Everyday.

Your choice, he says. The Toyota idles for a moment while I contemplate left or right. Left? Or right?

 

——-

 

            I watched from under a tree, his curls fly through the wind as he swan dives beautifully into the calm lake. The bridge is clearly marked “No jumping or diving” marked as a huge teaser to us because he knows it’s deep enough to survive the drop.

            As he climbs out refreshed from the shock of cold he looks at me; alright, you wanna jump? I’m terrified, Come on, I’ll go with you. I’m sweaty and hot and sticky from a day of work, my curls are piled on top of my head in a dready mess that I’ve been ignoring for weeks. What the fuck, let’s do this. I take off my shirt, free my hair and walk nervously to the bridge, why not?

 

Break a law every day.

 

            Rocks to the right and sand to the left—stay center. He gets a running start as I climb on the edge and shut my brain off for a moment. I hold my breath and jump. I scream and take another breath before I hit the water. Shocked by the cold and I scream full of exhilaration as I pop to the surface.

 

Let go everyday.

 

————-

 

Right = home, chores, shower, the end of the weekend.

Left = that bridge. That damn bridge that terrified me all while making me feel alive.

 

————-

 

We got time, the wheels screech as I turn left out of the drive.

 

 

 

 

 

Water Sounds the Same Everywhere

Dad and I wake before school and notice the sun cresting over the horizon. Melting backwards above the water line, shining pink, purple and peaches over the water. Early mornings call for low voices, as if we talked any louder it would disturb the peace, so we whisper. The lake laps the sand, kissing it good morning.

Sitting on the beach on the edge of Lake Huron at 2 in the morning we listen to the fresh water lap on shore, the blanket under us and the moon bright above out heads, just our voices and the water. 17 years old, I felt rebellious being outside with a guy, my dad asleep at the house and the lake as beautiful as can be.

That same beach three years earlier, a small fire and remnants of marshmallows and Hershey wrappers, giggling girls worrying about soccer games, boys and finals week. We were a club that didn’t do anything special. We were watching the crescent moon rise, the stars fall and at 3am the Northern Lights peak above the horizon in an eerie glow that danced to the rhythm of the waves.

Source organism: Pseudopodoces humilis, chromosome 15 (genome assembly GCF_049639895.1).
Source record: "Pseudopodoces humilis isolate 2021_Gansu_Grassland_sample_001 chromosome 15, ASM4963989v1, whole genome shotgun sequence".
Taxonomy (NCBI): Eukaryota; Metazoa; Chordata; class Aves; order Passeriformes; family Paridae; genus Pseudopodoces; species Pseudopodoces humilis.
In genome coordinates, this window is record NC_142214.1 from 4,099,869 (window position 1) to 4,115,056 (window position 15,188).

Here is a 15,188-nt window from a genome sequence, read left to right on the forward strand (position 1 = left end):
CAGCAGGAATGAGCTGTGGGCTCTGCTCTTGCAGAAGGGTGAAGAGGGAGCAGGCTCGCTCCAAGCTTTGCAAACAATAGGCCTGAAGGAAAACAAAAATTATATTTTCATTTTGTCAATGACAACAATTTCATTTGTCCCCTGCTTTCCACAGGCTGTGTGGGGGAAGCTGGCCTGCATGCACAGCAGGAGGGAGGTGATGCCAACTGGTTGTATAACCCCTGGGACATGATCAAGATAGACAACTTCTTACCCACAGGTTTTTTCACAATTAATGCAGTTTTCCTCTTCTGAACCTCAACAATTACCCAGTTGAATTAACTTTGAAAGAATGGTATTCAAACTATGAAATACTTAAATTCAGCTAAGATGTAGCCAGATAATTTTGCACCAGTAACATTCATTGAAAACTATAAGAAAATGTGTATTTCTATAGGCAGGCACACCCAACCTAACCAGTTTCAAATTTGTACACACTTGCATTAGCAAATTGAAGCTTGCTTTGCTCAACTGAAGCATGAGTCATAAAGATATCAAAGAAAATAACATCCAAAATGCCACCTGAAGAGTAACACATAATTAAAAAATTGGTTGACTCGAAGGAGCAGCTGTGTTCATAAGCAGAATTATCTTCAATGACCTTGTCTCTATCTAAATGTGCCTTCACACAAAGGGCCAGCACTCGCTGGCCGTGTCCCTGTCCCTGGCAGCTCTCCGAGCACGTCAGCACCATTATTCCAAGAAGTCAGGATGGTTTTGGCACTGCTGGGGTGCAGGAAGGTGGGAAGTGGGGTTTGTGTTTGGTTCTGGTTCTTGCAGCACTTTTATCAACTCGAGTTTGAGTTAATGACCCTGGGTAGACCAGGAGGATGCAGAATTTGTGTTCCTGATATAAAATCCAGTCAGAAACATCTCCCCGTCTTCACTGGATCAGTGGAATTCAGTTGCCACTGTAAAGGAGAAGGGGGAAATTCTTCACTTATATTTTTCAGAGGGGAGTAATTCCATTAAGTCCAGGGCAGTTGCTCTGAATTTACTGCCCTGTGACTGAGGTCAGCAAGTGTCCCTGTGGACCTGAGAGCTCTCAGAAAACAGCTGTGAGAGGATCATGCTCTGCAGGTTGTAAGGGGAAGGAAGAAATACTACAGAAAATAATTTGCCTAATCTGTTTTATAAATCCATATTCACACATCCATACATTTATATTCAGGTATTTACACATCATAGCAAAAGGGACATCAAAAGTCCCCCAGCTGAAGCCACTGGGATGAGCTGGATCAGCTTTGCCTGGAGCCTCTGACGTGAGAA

Lake Michigan: the other side of the state and bit further south. Eating ice cream with a man I’d later call my boyfriend—the conversation ranging from our pasts, to the confusion of the future. The lake laps laps laps and talks back to us. Months later we call it quits near that same beach. The water listens and doesn’t take sides.

The ocean. I live in the Mid Atlantic now and recently found myself on the beach at 1:30am wrapped in a Mexican blanket having one of those conversations; we talk about the greatness of having paddle boarded this morning, the uncertainties of jobs, relationships, life and decisions that need to be made sooner rather than later. The ocean laps too, the moon shines bright over head and the stars fall just the same as they do over the Great Lakes.

We whisper while putting the kayaks in the salty water, afraid to wake neighbors or disturb the osprey’s nest that is being built not far off shore. Hot coffee (with a nip of Kaluha) is bungeed in front of each of us, PB and Jelly sandwiches in a dry sack for later—we watch the sun rise over the Atlantic, we listen to the lapping of the waves and I notice as drops of water drip off my paddle. I propel myself through the oily water in a smooth cadence. Perfection in a silent sunrise. I’ve  learned that water sounds the same everywhere. Water and water people come together and create something great.